Former Olympic figure skater Tonya Harding’s longtime representative Michael Rosenberg split from her this week because, he claimed, she demanded reporters agree to not ask her about her past — or face a hefty fine.
“Unfortunately, we reached an impasse today regarding how to treat the press in the future,” Rosenberg wrote. “Her [Harding’s] adamant and final position is that reporters must sign an affidavit stating that they won’t ask her anything ‘about the past’ or they’ll be fined $25,000.”
“Obviously, it doesn’t work that way; and therefore I’ve chosen to terminate our business relationship,” he continued.
In an email to PEOPLE, Rosenberg confirmed his post but declined to comment further, beyond noting his resignation was “because of a serious business disagreement, not a personal one.”
“I didn’t think that my Facebook post would be in the press because it’s so insignificant in today’s world,” he wrote. He told The Hollywood Reporter, “Tonya’s and my split was friendly on a personal level.”
Messages left with other Harding representatives were not immediately returned on Friday.
Rosenberg wrote on Facebook on Thursday that he was “sad … but at the same time I’m happy that I had such an adventure with the movie and with recreating a new positive image for her in the public eye. And I sincerely wish her the best.”
“I thank all of you who followed me on ‘this adventure’ and offered me such encouragement and support along the way,” he concluded his post. “I’ll never forget it.”
Rosenberg’s relationship with Harding, 47, dates back decades, according to media accounts, and he has alternately been described as her agent, adviser, manager and publicist.
In a 2014 profile, he said he began working as her manager after she became the first American female figure skater to land a triple axel jump in competition, in 1991. But he said he first ended their relationship in November 1993 over conflicts with her then-husband, Jeff Gillooly.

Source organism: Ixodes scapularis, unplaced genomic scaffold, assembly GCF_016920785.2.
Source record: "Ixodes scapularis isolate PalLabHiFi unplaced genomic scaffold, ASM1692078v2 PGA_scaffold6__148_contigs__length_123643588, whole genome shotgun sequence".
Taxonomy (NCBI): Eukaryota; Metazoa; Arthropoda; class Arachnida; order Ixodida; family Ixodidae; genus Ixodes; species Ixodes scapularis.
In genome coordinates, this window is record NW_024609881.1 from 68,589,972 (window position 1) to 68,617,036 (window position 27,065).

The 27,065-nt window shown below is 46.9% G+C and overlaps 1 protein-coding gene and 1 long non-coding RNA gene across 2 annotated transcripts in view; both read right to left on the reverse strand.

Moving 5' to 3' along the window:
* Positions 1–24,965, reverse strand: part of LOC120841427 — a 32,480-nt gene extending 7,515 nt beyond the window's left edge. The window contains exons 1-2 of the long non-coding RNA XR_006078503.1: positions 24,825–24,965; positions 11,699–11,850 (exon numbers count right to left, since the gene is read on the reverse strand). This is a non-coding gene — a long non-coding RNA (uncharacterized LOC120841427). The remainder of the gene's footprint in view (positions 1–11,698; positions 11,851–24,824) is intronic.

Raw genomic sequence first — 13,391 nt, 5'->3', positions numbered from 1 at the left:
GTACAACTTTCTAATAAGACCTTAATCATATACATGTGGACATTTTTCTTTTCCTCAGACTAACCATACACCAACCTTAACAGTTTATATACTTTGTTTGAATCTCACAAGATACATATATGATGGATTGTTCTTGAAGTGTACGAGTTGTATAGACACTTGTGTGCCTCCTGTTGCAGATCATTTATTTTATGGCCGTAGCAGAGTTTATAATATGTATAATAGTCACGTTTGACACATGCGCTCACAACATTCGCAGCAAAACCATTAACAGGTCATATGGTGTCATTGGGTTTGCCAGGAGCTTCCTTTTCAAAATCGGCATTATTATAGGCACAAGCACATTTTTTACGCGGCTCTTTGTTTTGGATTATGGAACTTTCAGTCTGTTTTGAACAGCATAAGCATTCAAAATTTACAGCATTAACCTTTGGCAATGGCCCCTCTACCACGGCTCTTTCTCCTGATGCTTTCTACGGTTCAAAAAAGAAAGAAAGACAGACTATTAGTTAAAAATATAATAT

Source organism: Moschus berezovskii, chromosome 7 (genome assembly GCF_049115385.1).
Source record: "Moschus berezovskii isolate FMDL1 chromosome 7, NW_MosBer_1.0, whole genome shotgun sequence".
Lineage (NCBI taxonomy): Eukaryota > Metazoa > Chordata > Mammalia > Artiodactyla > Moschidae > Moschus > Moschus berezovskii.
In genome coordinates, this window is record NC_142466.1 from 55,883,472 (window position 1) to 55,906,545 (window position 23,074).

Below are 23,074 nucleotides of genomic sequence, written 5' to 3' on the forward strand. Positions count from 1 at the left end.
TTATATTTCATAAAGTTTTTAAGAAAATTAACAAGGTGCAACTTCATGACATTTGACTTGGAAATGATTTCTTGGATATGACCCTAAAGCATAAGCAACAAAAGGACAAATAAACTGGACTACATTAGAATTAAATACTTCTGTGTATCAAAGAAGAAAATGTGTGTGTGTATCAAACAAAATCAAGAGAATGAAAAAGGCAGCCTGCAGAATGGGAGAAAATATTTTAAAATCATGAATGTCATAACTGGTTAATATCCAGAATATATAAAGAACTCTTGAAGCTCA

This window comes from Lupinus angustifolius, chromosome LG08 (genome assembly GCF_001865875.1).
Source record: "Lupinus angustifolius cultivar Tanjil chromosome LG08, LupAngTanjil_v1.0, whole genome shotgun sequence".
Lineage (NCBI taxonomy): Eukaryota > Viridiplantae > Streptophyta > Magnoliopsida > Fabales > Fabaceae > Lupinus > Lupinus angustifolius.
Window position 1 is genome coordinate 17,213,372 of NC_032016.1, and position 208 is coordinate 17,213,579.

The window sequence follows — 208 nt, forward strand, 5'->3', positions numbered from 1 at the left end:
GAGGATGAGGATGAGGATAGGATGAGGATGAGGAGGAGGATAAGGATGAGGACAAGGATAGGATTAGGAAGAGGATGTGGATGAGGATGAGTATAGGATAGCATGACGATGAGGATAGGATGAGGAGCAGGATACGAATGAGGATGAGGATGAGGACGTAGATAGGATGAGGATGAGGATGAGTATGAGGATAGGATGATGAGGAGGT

Two months later, Harding’s rival, Nancy Kerrigan, was clubbed on the leg at a practice before the national skating championships — beginning a bizarre saga that ultimately ended with Harding’s ban from amateur skating and her pleading guilty to conspiring to hinder the prosecution of those responsible for the attack.
She largely remained a pariah in the years since, both in the sport and popular culture, while maintaining that she did not help carry out the assault (though U.S. Figure Skating found she had “prior knowledge” of it and was “involved” before it happened).
A new biopic about Harding’s life, I, Tonya, starring Margot Robbie, has put a renewed focus on her side of the story, including her hardscrabble life before the Kerrigan incident and the domestic violence she faced.
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Rosenberg was a key figure in getting Harding to participate in that film.
“I was like, ‘I don’t want to go through this again. I’ve been through enough, and I have my son now,’ ” Harding recalled to THR earlier this month about first being approached by I, Tonya screenwriter Steven Rogers.
“Michael Rosenberg, my manager, talked me into doing this possibly as closure,” Harding said.
The resulting press tour for the movie has brought Harding fully back into the national spotlight, including an appearance at the 2018 Golden Globe Awards, a profile in The New York Times and a two-hour special on ABC.
For her part, Kerrigan, 48, has yet to see I, Tonya (in which she is a peripheral figure). She told the Boston Globe this week:
“I really have nothing to say about it. I haven’t seen anything. I haven’t watched anything. I’ve been busy. I was at the national [figure skating] championships this week so I didn’t watch the Golden Globes. I haven’t seen the movie. I’m just busy living my life.’’
As for her feelings about Harding’s Hollywood treatment, Kerrigan said, “It’s not really part of my life. As you say, I was the victim. Like, that’s my role in this whole thing. That’s it.”